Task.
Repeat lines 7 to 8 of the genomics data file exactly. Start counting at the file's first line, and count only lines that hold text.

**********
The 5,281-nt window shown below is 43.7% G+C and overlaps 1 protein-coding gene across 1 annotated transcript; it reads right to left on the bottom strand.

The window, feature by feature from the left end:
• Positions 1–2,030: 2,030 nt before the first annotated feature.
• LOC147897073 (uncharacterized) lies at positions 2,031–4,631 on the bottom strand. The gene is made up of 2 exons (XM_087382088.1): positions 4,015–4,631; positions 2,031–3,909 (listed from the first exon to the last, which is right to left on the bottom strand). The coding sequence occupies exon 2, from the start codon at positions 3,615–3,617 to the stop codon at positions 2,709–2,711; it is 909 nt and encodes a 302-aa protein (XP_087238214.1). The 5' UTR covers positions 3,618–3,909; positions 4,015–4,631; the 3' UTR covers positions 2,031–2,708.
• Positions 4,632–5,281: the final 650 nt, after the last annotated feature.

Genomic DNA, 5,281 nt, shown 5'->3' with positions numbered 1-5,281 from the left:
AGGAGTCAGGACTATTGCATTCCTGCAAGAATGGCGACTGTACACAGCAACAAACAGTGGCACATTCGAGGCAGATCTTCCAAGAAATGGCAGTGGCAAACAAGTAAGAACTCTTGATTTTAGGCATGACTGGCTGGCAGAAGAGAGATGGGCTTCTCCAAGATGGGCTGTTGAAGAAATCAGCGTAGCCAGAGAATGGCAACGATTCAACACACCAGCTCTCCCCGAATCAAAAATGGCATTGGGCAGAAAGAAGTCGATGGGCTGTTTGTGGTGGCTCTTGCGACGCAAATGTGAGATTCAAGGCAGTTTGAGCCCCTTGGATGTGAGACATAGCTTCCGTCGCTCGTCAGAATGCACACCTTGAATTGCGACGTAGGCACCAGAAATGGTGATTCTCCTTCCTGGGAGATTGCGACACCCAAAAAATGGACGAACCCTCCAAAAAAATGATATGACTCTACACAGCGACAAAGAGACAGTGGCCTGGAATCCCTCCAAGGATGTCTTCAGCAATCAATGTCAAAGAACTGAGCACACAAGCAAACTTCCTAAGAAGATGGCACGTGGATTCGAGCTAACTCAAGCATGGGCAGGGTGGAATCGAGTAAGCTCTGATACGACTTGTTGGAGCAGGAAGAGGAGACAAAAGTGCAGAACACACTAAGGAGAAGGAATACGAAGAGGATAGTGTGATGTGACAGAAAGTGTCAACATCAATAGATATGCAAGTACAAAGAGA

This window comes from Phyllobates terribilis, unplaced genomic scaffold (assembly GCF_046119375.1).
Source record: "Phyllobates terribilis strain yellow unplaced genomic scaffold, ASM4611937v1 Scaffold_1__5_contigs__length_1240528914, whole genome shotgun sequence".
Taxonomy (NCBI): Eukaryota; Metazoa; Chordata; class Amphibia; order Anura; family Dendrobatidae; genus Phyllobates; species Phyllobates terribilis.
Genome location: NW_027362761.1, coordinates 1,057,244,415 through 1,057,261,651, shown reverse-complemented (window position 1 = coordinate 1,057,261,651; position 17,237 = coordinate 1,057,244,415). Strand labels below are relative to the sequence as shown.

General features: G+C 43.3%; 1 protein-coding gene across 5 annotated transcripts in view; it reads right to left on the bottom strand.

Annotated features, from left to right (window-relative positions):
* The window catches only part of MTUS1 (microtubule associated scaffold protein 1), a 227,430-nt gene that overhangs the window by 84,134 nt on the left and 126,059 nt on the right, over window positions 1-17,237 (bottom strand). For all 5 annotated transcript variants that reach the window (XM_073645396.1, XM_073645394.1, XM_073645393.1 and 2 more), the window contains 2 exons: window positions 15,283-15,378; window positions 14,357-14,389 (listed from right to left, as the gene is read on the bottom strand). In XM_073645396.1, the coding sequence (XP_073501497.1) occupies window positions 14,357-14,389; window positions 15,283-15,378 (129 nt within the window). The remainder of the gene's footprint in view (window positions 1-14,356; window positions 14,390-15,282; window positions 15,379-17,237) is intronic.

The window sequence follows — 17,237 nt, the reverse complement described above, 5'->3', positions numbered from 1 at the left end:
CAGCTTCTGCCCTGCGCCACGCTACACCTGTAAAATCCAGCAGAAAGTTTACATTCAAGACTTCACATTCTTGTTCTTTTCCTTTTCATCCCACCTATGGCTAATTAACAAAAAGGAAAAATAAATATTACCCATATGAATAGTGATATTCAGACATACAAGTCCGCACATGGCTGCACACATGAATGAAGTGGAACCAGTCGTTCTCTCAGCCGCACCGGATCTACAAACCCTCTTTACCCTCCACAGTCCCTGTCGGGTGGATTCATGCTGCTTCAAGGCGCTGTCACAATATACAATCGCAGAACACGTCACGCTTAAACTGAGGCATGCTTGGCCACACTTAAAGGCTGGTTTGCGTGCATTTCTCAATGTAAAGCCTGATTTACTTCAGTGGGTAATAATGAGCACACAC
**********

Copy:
AGGAGTCAGGACTATTGCATTCCTGCAAGAATGGCGACTGTACACAGCAACAAACAGTGGCACATTCGAGGCAGATCTTCCAAGAAATGGCAGTGGCAAACAAGTAAGAACTCTTGATTTTAGGCATGACTGGCTGGCAGAAGAGAGATGGGCTTCTCCAAGATGGGCTGTTGAAGAAATCAGCGTAGCCAGAGAATGGCAACGATTCAACACACCAGCTCTCCCCGAATCAAAAATGGCATTGGGCAGAAAGAAGTCGATGGGCTGTTTGTGGTGGCTCTTGCGACGCAAATGTGAGATTCAAGGCAGTTTGAGCCCCTTGGATGTGAGACATAGCTTCCGTCGCTCGTCAGAATGCACACCTTGAATTGCGACGTAGGCACCAGAAATGGTGATTCTCCTTCCTGGGAGATTGCGACACCCAAAAAATGGACGAACCCTCCAAAAAAATGATATGACTCTACACAGCGACAAAGAGACAGTGGCCTGGAATCCCTCCAAGGATGTCTTCAGCAATCAATGTCAAAGAACTGAGCACACAAGCAAACTTCCTAAGAAGATGGCACGTGGATTCGAGCTAACTCAAGCATGGGCAGGGTGGAATCGAGTAAGCTCTGATACGACTTGTTGGAGCAGGAAGAGGAGACAAAAGTGCAGAACACACTAAGGAGAAGGAATACGAAGAGGATAGTGTGATGTGACAGAAAGTGTCAACATCAATAGATATGCAAGTACAAAGAGA

This window comes from Phyllobates terribilis, unplaced genomic scaffold (assembly GCF_046119375.1).